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This article was published 28/11/2010 (3246 days ago), so information in it may no longer be current.
Adoptee Roy Kading grew up not knowing where he came from. He was unsure of whom he looked like, whose characteristics he shared, and he was unaware that he had biological siblings. That changed in 1977 when, after years of searching, he found his birth mother and then his biological brothers and sisters.
Now 76 years old, Kading is helping others to do the same. A volunteer with Links Post Legal Adoption Support, he developed and maintains a website for the organization as well as conducts searches for those seeking family members.
"I was in the same position as them," said Kading, who was adopted at 13 months of age. "You have no background. You don't know your nationality. You don't know your health history. I think everybody who is adopted deserves to know their background and where they came from. "
He said getting to meet his biological mother helped answer many questions. As well, it helped him find the gravesite of his biological father who had died just two years prior. Interestingly, Kading, a Canadian National Railway retiree, also found out he had actually worked on the railway with one of his biological uncles, unaware of the close relationship.
Currently, on the Links Post Legal Adoption Support website there are about 5,000 names of Canadians searching for matches — three quarters of those are from Manitoba. Kading, a St. Vital grandfather, said the organization will help any Canadian — adoptees, birth parents, siblings or grandparents. He explained that although the government will help connect birth parents and adoptees there is much red tape, taking months or even years. Through his volunteer work with Links Post Legal Adoption Support, Kading said he has often completed matches within one day. Since starting the website in 1995, he has assisted nearly 400 searching individuals in finding a family member.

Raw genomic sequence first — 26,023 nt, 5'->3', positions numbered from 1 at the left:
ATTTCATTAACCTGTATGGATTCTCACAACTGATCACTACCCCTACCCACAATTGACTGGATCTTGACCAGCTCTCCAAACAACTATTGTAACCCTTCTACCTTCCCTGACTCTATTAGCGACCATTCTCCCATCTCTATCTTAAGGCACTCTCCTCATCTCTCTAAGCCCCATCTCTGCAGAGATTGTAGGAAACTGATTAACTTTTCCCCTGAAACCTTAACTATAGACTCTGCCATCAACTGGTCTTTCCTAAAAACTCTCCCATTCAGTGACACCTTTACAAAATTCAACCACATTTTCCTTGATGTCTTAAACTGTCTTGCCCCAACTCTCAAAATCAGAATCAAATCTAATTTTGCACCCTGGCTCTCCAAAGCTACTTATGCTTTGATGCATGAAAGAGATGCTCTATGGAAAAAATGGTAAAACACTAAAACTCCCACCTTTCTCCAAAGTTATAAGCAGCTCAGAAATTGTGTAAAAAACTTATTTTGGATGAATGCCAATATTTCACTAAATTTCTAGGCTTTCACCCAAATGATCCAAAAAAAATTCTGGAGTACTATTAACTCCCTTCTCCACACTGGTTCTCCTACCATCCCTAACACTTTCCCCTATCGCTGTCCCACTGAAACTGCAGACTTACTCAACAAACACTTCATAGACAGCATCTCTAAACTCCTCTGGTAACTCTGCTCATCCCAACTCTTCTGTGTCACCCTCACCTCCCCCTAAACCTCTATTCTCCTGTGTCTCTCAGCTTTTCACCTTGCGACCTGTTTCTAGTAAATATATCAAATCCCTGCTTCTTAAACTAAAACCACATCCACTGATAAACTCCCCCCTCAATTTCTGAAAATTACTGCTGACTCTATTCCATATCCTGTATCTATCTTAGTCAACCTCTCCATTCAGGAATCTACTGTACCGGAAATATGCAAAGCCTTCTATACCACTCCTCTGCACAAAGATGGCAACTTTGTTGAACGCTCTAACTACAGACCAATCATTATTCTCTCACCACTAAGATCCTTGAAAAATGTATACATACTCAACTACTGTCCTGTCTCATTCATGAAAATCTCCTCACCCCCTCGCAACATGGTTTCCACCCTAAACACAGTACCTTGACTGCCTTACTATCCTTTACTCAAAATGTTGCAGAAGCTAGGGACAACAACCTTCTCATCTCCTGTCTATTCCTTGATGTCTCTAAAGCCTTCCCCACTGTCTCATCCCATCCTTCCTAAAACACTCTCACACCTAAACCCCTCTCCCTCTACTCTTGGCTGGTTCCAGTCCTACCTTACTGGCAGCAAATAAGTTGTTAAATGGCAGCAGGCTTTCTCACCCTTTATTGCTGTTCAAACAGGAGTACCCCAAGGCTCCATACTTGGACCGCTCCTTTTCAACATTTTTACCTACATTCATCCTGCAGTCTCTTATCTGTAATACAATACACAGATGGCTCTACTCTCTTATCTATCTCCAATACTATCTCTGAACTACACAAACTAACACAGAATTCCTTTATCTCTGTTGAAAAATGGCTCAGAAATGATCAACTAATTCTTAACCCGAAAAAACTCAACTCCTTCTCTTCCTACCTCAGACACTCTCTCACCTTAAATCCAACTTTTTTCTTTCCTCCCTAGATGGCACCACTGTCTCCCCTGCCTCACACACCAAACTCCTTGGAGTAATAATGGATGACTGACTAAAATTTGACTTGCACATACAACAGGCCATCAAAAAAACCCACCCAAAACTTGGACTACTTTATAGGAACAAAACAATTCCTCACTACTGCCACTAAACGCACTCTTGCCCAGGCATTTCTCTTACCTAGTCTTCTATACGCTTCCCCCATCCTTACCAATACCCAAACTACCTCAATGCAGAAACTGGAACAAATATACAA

"I go through newspapers, I go through history books. I go through cemetery records. I look through obituaries, looking for families — you have to build a family," explained Kading. "You get a name and then build a family with what information you have."
He adds that for the most part family members are happy to be reconnected. Only on rare occasions has he had to deal with those not wanting contact.
"Most of them (were) good but I've had some of them that didn't like to be contacted and raised hell and cursed and swore at me on the phone and slammed the phone down but that's alright — that's going to happen," he said with a smile. "But even then, at least (the searching party) knows who they are and they get some information and I think that's what most people want."
If you would like more information about Links Post Legal Adoption Support, please visit members.shaw.ca/linksadoptionsupport.
If you know a special volunteer who strives to make their community a better place to live, please contact Erin Madden at firstname.lastname@example.org.